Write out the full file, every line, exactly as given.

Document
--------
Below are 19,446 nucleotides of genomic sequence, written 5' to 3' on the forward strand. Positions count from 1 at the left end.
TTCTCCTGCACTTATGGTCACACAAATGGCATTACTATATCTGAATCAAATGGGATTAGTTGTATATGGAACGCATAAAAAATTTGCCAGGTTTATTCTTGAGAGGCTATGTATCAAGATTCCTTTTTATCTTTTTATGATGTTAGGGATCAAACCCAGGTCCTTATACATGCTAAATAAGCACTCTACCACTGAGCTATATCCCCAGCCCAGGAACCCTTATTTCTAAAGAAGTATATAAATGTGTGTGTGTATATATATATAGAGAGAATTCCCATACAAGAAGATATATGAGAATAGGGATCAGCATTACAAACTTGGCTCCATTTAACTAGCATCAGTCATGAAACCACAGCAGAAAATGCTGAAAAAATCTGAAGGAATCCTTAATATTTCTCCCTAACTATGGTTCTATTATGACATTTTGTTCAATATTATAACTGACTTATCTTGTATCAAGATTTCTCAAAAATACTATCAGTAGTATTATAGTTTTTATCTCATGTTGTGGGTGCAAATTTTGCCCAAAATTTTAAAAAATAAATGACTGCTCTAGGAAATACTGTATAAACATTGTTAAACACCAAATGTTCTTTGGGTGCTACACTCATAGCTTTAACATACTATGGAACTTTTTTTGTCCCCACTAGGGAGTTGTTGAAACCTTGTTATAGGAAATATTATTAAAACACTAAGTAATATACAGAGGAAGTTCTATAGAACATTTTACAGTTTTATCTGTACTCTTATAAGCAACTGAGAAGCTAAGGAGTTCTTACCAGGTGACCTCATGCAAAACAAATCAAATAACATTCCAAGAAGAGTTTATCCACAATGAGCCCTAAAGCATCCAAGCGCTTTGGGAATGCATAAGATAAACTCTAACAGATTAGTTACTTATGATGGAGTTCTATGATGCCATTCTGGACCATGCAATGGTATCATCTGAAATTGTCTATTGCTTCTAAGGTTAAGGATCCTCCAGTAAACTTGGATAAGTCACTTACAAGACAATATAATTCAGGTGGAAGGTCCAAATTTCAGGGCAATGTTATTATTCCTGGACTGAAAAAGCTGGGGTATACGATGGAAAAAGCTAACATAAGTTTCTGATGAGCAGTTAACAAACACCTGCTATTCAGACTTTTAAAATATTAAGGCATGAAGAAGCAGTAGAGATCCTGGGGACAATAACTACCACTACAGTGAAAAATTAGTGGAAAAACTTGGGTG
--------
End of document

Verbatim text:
Below are 19,446 nucleotides of genomic sequence, written 5' to 3' on the forward strand. Positions count from 1 at the left end.
TTCTCCTGCACTTATGGTCACACAAATGGCATTACTATATCTGAATCAAATGGGATTAGTTGTATATGGAACGCATAAAAAATTTGCCAGGTTTATTCTTGAGAGGCTATGTATCAAGATTCCTTTTTATCTTTTTATGATGTTAGGGATCAAACCCAGGTCCTTATACATGCTAAATAAGCACTCTACCACTGAGCTATATCCCCAGCCCAGGAACCCTTATTTCTAAAGAAGTATATAAATGTGTGTGTGTATATATATATAGAGAGAATTCCCATACAAGAAGATATATGAGAATAGGGATCAGCATTACAAACTTGGCTCCATTTAACTAGCATCAGTCATGAAACCACAGCAGAAAATGCTGAAAAAATCTGAAGGAATCCTTAATATTTCTCCCTAACTATGGTTCTATTATGACATTTTGTTCAATATTATAACTGACTTATCTTGTATCAAGATTTCTCAAAAATACTATCAGTAGTATTATAGTTTTTATCTCATGTTGTGGGTGCAAATTTTGCCCAAAATTTTAAAAAATAAATGACTGCTCTAGGAAATACTGTATAAACATTGTTAAACACCAAATGTTCTTTGGGTGCTACACTCATAGCTTTAACATACTATGGAACTTTTTTTGTCCCCACTAGGGAGTTGTTGAAACCTTGTTATAGGAAATATTATTAAAACACTAAGTAATATACAGAGGAAGTTCTATAGAACATTTTACAGTTTTATCTGTACTCTTATAAGCAACTGAGAAGCTAAGGAGTTCTTACCAGGTGACCTCATGCAAAACAAATCAAATAACATTCCAAGAAGAGTTTATCCACAATGAGCCCTAAAGCATCCAAGCGCTTTGGGAATGCATAAGATAAACTCTAACAGATTAGTTACTTATGATGGAGTTCTATGATGCCATTCTGGACCATGCAATGGTATCATCTGAAATTGTCTATTGCTTCTAAGGTTAAGGATCCTCCAGTAAACTTGGATAAGTCACTTACAAGACAATATAATTCAGGTGGAAGGTCCAAATTTCAGGGCAATGTTATTATTCCTGGACTGAAAAAGCTGGGGTATACGATGGAAAAAGCTAACATAAGTTTCTGATGAGCAGTTAACAAACACCTGCTATTCAGACTTTTAAAATATTAAGGCATGAAGAAGCAGTAGAGATCCTGGGGACAATAACTACCACTACAGTGAAAAATTAGTGGAAAAACTTGGGTG